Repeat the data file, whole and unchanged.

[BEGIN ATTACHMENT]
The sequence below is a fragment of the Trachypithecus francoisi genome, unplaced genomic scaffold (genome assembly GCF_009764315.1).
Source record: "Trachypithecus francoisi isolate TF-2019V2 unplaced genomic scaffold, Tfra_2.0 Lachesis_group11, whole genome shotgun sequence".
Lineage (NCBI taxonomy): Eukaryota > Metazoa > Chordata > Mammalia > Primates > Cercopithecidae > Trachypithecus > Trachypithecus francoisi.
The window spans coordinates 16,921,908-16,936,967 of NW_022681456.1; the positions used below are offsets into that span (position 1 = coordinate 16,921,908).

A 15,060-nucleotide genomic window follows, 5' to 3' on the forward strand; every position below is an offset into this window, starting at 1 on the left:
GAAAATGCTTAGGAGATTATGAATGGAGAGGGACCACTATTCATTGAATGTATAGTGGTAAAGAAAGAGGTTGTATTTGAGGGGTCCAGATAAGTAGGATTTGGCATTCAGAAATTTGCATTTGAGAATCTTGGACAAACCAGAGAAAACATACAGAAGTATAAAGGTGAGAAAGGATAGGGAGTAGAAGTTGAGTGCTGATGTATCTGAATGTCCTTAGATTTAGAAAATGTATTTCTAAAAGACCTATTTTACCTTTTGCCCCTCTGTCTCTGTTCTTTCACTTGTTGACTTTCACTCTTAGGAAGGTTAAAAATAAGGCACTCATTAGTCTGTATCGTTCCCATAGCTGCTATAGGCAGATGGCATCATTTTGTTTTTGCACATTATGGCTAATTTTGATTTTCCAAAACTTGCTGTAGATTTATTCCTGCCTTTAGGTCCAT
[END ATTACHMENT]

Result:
The sequence below is a fragment of the Trachypithecus francoisi genome, unplaced genomic scaffold (genome assembly GCF_009764315.1).
Source record: "Trachypithecus francoisi isolate TF-2019V2 unplaced genomic scaffold, Tfra_2.0 Lachesis_group11, whole genome shotgun sequence".
Lineage (NCBI taxonomy): Eukaryota > Metazoa > Chordata > Mammalia > Primates > Cercopithecidae > Trachypithecus > Trachypithecus francoisi.
The window spans coordinates 16,921,908-16,936,967 of NW_022681456.1; the positions used below are offsets into that span (position 1 = coordinate 16,921,908).

A 15,060-nucleotide genomic window follows, 5' to 3' on the forward strand; every position below is an offset into this window, starting at 1 on the left:
GAAAATGCTTAGGAGATTATGAATGGAGAGGGACCACTATTCATTGAATGTATAGTGGTAAAGAAAGAGGTTGTATTTGAGGGGTCCAGATAAGTAGGATTTGGCATTCAGAAATTTGCATTTGAGAATCTTGGACAAACCAGAGAAAACATACAGAAGTATAAAGGTGAGAAAGGATAGGGAGTAGAAGTTGAGTGCTGATGTATCTGAATGTCCTTAGATTTAGAAAATGTATTTCTAAAAGACCTATTTTACCTTTTGCCCCTCTGTCTCTGTTCTTTCACTTGTTGACTTTCACTCTTAGGAAGGTTAAAAATAAGGCACTCATTAGTCTGTATCGTTCCCATAGCTGCTATAGGCAGATGGCATCATTTTGTTTTTGCACATTATGGCTAATTTTGATTTTCCAAAACTTGCTGTAGATTTATTCCTGCCTTTAGGTCCAT